Continuing with that train of thought, there was one point in the game where I was jumping across a series of platforms created by bunches of leaves attached to a tree. And then, by surprise, one of the tree branches snapped, forcing me to find my way back up to the top. I thought that was kind of nice. In World 2, the element of gravity comes into play where the robot will stand on top of a special platform along an icy path. Pressing the Up Button to send him underneath as if it were a mirror image except with another route on the other side. To reach new heights, the player is required to use the pincher tool to grab fireflies and place them in a spot that will serve them well as a platform they can reach. In that same world, coloured switches that can be placed in areas where coloured light is shining down to reveal hidden bridges. As if things couldn't get any stranger, the game has you swimming through large orange blobs and riding on top of a giant creature in World 3.
Robox almost takes things to a whole new level with how weird and uncertain just about everything is. But oddly enough, that's part of what makes it so alluring. The art style definitely helps carry this feeling as you play the game where things reach an almost unpredictable nature at certain moments. Like, for example, seeing a giant deformed mushroom act as an elevator ride to the top of a narrow shaft. The visuals also show signs of quality from time to time, especially in the third world where you're treated to yellow-coloured skies with foamy-shaped clouds just after spelunking through some dark caves. The music, however, doesn't reach the same level of memorability. In fact, quite the opposite is true. Almost all of the music in this game is forgettable, mostly because of how often you're forced to listen to it. In theory, hearing the music prepare for a change as you head into a new area should induce some joy. But you mostly find yourself let down once you realize that the next track isn't all that better. Yes some of it is actually decent, but because of how often it repeats, it's very hard not to develop a dislike towards this aspect of the game.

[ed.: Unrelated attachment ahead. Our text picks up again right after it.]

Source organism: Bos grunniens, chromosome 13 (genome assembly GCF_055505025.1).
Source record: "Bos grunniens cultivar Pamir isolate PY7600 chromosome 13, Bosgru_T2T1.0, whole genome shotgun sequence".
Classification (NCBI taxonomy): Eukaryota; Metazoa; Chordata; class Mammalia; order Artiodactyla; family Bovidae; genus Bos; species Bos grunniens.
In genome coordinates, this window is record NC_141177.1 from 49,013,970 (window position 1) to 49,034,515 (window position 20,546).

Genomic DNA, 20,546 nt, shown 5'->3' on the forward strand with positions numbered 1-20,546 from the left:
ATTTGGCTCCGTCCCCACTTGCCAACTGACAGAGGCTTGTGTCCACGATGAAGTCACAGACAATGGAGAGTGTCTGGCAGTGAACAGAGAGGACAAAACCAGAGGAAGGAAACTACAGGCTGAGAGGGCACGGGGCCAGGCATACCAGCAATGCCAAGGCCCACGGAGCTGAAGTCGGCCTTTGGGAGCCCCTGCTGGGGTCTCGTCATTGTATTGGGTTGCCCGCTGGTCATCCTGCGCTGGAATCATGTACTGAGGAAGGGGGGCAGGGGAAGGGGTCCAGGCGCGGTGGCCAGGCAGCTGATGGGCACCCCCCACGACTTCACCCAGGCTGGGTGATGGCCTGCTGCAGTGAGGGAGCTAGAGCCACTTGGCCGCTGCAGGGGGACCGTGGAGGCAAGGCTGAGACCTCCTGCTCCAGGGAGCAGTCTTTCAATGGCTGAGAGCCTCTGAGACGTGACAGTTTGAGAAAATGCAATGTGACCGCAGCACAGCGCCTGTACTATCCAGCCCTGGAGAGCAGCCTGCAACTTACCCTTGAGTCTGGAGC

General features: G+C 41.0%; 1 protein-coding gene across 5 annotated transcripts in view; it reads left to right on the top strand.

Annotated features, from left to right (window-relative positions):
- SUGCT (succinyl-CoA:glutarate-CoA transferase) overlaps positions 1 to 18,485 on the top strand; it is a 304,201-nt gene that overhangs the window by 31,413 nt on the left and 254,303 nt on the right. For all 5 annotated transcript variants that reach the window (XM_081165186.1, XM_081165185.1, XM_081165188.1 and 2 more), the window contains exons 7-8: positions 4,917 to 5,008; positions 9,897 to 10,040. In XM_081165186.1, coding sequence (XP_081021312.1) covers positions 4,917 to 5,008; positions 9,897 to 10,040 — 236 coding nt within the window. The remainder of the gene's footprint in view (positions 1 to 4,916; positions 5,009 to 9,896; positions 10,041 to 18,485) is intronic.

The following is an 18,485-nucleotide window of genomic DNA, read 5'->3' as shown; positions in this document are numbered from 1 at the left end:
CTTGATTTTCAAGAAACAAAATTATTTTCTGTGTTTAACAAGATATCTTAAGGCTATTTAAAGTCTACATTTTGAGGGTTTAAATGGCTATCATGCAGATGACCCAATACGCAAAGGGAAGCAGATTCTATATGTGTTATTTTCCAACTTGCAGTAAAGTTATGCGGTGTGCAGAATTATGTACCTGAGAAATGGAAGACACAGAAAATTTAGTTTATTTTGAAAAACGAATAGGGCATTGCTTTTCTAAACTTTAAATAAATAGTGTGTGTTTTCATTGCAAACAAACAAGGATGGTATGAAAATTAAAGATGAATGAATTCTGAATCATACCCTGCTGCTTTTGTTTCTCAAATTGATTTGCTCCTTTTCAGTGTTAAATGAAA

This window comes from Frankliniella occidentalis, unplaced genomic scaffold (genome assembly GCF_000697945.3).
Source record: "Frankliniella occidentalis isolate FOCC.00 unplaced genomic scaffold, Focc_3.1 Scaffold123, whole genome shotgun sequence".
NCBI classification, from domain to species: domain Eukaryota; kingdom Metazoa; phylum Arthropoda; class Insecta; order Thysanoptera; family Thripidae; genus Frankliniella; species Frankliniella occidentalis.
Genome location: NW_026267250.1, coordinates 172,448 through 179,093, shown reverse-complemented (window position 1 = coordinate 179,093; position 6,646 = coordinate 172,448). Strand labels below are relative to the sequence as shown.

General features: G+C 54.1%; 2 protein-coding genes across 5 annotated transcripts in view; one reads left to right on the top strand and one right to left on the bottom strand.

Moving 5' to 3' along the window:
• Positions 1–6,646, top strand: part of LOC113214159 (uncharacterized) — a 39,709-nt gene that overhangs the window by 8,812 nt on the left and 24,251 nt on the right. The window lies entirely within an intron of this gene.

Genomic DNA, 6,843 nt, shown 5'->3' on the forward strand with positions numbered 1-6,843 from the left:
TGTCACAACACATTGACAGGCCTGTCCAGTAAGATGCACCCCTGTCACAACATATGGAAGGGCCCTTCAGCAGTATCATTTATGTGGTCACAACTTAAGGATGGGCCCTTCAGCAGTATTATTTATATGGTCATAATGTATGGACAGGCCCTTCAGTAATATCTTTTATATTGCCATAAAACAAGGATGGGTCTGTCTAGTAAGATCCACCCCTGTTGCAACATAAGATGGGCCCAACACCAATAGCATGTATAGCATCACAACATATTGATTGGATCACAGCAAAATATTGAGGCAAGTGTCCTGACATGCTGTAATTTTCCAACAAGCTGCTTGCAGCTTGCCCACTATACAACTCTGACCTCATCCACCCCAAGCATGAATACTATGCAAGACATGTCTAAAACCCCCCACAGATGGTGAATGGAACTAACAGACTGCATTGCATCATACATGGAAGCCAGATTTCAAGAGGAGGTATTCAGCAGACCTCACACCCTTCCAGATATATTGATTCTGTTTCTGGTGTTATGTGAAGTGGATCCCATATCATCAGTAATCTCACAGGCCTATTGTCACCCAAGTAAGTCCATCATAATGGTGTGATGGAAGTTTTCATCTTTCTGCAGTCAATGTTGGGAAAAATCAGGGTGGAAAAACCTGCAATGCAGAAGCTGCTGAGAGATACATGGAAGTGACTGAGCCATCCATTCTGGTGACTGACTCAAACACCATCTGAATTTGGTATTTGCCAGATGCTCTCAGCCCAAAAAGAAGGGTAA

Another area where the game will create a big rift in your personal opinion is the matter of difficulty. Depending on your gaming tastes, the high challenge factor can be exciting, but for others, this same element can result in plenty of moments where you want to give up. The game isn't always unforgiving, though. When you fall into a spike-filled pit that you can't get out of on your own, rather than leaving you there to die, the game does you a favour and resets your character back to a nearby spot. I even remember one time where I fell to my death as I was carrying one of the light switches but thankfully, I had one bar left in the health meter, and the game reset the robot with the switch still in hand. I thereby escaped what could have been a frustrating situation. As you can see, there are times when the game lets up and decides to throw you a prize of forgiveness to make up for the trouble it causes.